Cat Health at Every Stage of Life
What “typical” food does a cat eat? How old is an 18-month-old cat in comparison to an 18-year-old cat? Knowing what is usual for your cat’s life stage will help you anticipate what changes to expect as they age. It will be easier to monitor your pet’s health and keep them happy and healthy for the remainder of their days if you are aware of how their life stage changes.
As one might expect, kittens are as curious as their little bodies can bear! Typically, kittens spend the first year of their lives growing into mature cats. At 12 weeks of age, a kitten begins to lose its baby teeth, and by the time it is 9 months old, it will have lost all 30 of its adult teeth.
While they are still kittens, your cat should have their heart monitored as part of a physical checkup at each visit to the veterinarian. Heart murmurs or abnormal blood flow noises can happen in kittens, however they are less prevalent than in pups. In order to prevent it from getting worse, your veterinarian will need to keep an eye on the murmur. If a cardiac murmur is detected in a cat older than 4 months, a veterinary cardiologist may perform additional research to evaluate whether your cat requires any early interventions or specialized care.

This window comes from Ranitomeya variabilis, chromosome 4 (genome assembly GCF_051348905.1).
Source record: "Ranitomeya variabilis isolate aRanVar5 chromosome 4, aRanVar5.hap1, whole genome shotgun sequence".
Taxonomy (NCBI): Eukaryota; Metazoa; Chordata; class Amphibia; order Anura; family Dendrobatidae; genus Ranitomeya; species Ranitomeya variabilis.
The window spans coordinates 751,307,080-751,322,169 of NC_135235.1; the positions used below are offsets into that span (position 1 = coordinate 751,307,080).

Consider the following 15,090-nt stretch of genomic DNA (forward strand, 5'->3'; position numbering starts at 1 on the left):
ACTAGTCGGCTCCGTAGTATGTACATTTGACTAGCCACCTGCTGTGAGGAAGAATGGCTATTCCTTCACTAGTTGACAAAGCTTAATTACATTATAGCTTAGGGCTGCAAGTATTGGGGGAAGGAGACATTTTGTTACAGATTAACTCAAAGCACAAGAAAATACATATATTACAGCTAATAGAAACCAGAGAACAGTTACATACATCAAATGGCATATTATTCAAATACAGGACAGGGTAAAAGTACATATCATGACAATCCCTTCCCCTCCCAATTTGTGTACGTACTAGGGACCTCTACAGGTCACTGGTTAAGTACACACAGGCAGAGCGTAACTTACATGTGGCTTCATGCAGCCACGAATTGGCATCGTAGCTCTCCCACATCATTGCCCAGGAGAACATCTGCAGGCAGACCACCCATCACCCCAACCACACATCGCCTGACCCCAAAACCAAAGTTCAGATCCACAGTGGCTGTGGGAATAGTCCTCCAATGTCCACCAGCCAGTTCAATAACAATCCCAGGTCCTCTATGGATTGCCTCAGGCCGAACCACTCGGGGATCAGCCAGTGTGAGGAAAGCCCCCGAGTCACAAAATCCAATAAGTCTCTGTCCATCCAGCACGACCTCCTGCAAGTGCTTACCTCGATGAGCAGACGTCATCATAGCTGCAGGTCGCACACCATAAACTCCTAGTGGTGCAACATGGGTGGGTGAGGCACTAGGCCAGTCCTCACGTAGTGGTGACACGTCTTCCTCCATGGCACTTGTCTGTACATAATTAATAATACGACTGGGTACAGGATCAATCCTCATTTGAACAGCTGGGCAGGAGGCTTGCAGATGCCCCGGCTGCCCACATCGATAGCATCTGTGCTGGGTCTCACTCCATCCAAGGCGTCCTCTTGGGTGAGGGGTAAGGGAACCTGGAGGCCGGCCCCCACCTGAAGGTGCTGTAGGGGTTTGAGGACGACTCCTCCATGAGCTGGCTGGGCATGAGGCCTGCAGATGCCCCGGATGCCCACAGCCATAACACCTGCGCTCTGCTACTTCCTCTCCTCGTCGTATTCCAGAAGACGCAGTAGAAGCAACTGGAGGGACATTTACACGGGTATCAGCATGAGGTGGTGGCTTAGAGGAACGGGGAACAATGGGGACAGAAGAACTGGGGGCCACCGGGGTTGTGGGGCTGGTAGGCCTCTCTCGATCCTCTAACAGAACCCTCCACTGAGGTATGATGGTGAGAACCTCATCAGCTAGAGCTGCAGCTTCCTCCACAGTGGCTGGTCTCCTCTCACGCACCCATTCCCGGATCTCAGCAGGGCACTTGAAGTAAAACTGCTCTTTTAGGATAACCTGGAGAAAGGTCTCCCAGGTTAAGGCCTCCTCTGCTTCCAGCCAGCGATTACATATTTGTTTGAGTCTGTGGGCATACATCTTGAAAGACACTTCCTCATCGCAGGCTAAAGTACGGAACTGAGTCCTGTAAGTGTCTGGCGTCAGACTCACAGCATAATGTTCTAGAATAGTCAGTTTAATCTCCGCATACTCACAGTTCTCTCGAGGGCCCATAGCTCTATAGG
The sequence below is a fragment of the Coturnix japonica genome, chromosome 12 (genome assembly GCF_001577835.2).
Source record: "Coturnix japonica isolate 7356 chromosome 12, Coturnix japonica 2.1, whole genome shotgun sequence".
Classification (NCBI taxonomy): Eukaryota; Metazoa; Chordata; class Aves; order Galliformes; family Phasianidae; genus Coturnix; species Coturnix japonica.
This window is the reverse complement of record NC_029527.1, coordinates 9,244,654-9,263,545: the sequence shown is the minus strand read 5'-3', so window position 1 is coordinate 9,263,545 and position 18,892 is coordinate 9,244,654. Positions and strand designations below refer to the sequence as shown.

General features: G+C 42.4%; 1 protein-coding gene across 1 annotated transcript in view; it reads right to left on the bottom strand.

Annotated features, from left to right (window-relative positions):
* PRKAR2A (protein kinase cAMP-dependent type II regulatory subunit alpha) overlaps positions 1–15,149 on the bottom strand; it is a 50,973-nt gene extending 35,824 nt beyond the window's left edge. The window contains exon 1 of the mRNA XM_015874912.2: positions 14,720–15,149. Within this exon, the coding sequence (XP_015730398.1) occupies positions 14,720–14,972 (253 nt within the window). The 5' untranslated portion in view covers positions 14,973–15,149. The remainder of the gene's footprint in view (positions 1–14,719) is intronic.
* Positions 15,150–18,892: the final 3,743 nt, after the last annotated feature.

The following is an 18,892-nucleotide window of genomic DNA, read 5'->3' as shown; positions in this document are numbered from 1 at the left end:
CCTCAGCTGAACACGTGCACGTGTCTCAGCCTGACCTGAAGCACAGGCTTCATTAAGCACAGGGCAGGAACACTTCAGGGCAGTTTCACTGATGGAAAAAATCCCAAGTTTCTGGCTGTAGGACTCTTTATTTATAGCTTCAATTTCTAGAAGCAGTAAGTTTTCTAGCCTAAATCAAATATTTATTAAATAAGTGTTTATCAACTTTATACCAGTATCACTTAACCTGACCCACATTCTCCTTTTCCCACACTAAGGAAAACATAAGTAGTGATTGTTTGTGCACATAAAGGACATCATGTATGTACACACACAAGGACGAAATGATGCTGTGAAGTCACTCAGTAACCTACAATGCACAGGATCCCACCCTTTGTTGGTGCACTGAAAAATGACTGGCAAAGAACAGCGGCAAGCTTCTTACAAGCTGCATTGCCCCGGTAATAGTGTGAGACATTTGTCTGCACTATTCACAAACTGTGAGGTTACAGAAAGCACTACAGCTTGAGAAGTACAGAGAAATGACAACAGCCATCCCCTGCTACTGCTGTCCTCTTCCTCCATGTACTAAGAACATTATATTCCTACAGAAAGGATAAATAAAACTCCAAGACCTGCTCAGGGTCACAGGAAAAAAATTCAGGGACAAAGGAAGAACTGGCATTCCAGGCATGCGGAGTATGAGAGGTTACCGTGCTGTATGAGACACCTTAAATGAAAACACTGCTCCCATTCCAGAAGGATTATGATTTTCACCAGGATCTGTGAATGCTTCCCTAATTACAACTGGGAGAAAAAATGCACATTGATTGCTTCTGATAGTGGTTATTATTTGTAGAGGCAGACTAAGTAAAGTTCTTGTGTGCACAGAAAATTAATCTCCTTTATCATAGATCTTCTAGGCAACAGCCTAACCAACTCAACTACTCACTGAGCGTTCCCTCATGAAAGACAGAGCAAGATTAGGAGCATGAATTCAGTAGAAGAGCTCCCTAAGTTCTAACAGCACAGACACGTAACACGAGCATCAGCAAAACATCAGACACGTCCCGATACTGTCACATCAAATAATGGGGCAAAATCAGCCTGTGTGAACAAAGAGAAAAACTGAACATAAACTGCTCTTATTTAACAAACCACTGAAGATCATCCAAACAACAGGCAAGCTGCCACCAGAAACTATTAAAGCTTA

Cats should engage with family members on a daily basis as they explore their surroundings with boundless energy and (sometimes mischievous) zest! To engage in joyful play with your kitten and prevent any confusion on their part, use extension toys. In a domestic setting, you should avoid this confusion and use your hands for soft pets while the toys withstand jumping up and swatting. Although it is quite common for cats to jump up on people and bite their hands and feet in a manner similar to how they would attack a prey item, this behavior is very normal for cats. Assemble elevated resting spots, safe hiding places where your cat may scurry away to feel comfortable, and distinct regions with less foot traffic and noise for their food, water, and litter boxes.
Given their rapid growth in the first year, most kittens should have an insatiable appetite. A sudden drop in appetite or energy levels necessitates a trip to the veterinarian to ensure there are no significant issues. One of the most common reasons of kitten lethargy is probably kittens eating a toy they had been playing with, like string or plastic. If you suspect your cat may have swallowed a toy or another object, always err on the side of caution and take them to the vet to make sure there isn’t a blockage.
Cats mature between the ages of one and ten. While most cats reach physical maturity around age one, some large breeds, like Maine Coons, may not until age two.
Most adult cats suffer from obesity, which is a growing problem brought on by overeating and inactivity. Your veterinarian may advise weighing meals and capping rewards because every calorie counts. Play with your cat frequently, and provide enrichment activities for them to engage in. Contrary to popular perception, cats are superb problem solvers, and puzzle feeders can help them burn a few calories while still maintaining their mental stimulation.
With an average lifespan of 15 years, we frequently see our pets during their adult life stage. Even cats kept indoors require preventative care, which includes yearly trips to the doctor.